Please stop leaking your own personal data online, Indonesia’s COVID-19 taskforce tells citizens

The Register

Indonesian officials have asked its nation’s citizens to stop leaking their own personal data on social media by sharing pictures of certificates attesting to their receipt of COVID-19 vaccinations.

In a Tuesday press conference, Indonesia’s COVID-19 task force spokesman Wiku Adisasmito explained that the certificates include a QR code that, when scanned, can yield personal medical data.

Adisasmito explained the possible consequences of data leakage at a Tuesday press conference.

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Teenage Twitter hijacker gets three years in the clink over celeb Bitcoin scamming

The Register

Graham Ivan Clark, part of the crew that hijacked around 130 high-profile Twitter accounts and used them to collect cryptocurrency, has been sentenced to three years in prison for his part in the scam.

On July 15 last year around 130 Twitter accounts from celebs like Bill Gates, Elon Musk, Jeff Bezos, Apple, Uber, and former president Barack Obama began displaying messages asking for Bitcoin to be sent to a wallet, whereupon the amount would be doubled and returned. Amazingly, enough people fell for this and around $118,000 was transferred.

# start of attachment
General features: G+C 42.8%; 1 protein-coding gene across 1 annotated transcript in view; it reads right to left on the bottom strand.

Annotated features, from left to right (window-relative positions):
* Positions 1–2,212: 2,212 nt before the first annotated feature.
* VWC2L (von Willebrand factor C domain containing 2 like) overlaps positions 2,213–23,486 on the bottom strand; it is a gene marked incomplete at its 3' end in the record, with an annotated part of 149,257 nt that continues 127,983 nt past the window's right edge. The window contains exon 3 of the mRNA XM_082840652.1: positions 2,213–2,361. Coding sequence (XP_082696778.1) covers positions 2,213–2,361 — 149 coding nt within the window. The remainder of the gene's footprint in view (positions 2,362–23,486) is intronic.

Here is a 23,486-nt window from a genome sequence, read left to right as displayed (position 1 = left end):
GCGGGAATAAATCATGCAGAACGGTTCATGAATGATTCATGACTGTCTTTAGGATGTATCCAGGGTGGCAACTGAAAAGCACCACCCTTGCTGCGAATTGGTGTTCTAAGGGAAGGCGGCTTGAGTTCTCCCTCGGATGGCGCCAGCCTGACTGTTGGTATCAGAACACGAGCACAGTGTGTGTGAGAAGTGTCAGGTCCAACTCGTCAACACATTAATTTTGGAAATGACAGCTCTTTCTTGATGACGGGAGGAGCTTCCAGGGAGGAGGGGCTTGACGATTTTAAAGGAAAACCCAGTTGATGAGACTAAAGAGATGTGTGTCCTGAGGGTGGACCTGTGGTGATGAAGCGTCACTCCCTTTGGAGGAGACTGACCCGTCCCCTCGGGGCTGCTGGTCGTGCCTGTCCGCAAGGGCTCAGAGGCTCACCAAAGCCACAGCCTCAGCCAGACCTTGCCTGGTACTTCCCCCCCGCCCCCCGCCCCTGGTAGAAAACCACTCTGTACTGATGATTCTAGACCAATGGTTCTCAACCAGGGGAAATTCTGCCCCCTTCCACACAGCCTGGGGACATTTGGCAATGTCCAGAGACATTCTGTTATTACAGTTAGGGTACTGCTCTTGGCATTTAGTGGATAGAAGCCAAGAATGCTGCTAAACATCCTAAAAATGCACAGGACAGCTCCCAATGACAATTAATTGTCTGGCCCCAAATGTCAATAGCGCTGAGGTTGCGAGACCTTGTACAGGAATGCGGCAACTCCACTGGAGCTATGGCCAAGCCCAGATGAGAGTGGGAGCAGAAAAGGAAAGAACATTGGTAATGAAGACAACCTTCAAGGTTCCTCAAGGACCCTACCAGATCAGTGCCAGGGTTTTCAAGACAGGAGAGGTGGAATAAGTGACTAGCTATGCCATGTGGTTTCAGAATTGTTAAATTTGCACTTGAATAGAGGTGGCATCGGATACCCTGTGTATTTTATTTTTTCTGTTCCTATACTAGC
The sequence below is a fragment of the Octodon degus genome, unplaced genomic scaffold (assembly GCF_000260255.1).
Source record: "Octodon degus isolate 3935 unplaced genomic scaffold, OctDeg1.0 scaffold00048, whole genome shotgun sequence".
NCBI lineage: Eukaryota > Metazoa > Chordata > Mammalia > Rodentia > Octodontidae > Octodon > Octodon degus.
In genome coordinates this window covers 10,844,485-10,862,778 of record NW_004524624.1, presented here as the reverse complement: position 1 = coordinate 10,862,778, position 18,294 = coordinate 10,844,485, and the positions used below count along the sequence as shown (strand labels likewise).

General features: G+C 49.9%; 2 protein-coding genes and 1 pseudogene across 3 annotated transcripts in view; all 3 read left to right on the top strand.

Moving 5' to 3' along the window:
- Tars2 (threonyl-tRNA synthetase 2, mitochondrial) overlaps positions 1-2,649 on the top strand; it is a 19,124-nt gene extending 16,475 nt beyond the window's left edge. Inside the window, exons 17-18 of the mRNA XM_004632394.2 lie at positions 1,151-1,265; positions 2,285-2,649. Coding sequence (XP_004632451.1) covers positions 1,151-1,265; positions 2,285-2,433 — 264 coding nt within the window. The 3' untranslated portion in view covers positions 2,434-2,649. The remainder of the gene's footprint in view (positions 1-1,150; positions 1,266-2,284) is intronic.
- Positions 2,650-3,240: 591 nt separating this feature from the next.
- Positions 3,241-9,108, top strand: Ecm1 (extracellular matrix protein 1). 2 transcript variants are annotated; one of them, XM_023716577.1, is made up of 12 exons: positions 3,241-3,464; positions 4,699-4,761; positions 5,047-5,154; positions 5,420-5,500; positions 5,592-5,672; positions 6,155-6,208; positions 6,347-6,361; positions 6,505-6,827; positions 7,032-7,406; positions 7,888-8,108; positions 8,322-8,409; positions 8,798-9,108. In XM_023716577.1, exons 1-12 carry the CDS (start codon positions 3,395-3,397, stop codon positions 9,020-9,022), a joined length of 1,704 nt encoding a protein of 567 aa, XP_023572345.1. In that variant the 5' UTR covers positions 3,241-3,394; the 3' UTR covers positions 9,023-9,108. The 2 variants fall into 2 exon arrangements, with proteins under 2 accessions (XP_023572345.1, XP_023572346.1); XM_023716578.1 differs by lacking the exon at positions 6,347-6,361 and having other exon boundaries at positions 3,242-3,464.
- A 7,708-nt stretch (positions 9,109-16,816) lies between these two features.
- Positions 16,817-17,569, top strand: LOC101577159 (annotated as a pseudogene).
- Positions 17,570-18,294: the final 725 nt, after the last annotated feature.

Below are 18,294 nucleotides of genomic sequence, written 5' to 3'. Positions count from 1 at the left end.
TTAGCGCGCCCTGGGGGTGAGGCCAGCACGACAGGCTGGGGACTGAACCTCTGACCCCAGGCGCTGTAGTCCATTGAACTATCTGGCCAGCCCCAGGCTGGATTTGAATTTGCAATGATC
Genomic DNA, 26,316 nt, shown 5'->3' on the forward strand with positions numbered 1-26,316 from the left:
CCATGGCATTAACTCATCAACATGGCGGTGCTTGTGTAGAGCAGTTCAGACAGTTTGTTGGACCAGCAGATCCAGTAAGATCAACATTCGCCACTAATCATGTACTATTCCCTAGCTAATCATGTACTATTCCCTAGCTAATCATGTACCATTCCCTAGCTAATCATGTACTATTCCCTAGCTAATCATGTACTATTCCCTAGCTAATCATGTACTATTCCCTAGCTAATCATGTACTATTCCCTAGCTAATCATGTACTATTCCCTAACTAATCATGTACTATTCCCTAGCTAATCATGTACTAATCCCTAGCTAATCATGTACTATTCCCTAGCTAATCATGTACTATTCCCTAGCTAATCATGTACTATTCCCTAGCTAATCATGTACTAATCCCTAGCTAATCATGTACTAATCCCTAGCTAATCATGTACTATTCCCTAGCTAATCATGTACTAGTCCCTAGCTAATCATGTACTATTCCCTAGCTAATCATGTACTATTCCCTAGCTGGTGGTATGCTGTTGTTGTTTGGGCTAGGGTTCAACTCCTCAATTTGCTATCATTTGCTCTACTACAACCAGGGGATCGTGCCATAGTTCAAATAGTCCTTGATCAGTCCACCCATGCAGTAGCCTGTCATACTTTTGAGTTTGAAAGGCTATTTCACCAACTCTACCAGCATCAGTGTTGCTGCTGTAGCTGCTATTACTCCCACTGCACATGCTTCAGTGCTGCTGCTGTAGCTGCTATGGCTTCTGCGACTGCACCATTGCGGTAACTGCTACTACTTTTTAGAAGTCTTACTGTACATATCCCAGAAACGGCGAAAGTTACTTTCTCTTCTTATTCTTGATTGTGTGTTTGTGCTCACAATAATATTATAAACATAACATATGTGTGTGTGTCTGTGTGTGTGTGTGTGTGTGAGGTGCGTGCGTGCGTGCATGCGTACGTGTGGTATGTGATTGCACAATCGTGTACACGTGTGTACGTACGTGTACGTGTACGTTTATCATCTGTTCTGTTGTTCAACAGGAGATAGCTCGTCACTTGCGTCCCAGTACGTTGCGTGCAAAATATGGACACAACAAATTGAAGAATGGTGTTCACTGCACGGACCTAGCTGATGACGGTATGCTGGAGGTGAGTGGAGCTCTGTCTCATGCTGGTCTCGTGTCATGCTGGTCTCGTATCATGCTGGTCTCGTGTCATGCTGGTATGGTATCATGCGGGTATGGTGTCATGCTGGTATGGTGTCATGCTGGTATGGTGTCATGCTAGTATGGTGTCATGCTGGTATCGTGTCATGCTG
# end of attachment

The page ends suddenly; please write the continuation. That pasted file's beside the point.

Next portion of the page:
Of course, there was no free money, and after he was caught just days later, and following some time in detention, Clark gave up all the funds and pleaded guilty to Judge Christine Marlewski in a Florida court. In addition to his sentence he’s required to hand over passwords to any account he may have online and will have three years’ probation after serving his time.

Fellow Florida local Nima Fazeli has also been charged with the Twitter incident, as has Brit Mason Sheppard, and the authorities are working with British police on that one, not entirely successfully.

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Swiss security provocateur who leaked Intel secrets indicted by US authorities

The Register

The US Department of Justice says a grand jury has indicted Swiss security provocateur Till Kottmann over multiple exploits and attempts at fraud, and authorities have quickly moved to rule out free speech as a defence.

Readers may remember Kottman pointed out holes in a security skills assessment website run by Deloitte, dropped 20GB of Intel secrets onto the web and shamed the security of DevOps tool SonarQube by releasing third-party code created with the project. Kottman’s name was also linked to the mass p0wnage of video camera outfit Verkada.

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Was 2020 a year of lost innovation? Not for cybercriminals

The Register

The shift to remote working over the last year hasn’t been all bad – it’s forced the pace of digital transformation and encouraged many organisations to rethink the way they operate.

Unfortunately, that’s as true of the cybercriminal fraternity as anyone else. Even as workforces retreated to their homes, malefactors seized on the vulnerability of endpoints outside the corporate network, as Malwarebytes’ 2021 State of Malware Report showed.

At the same time, major breaches at Twitter and Solarwinds, showed even the most (theoretically) sophisticated organisations were vulnerable to determined and highly skilled cyber-spies.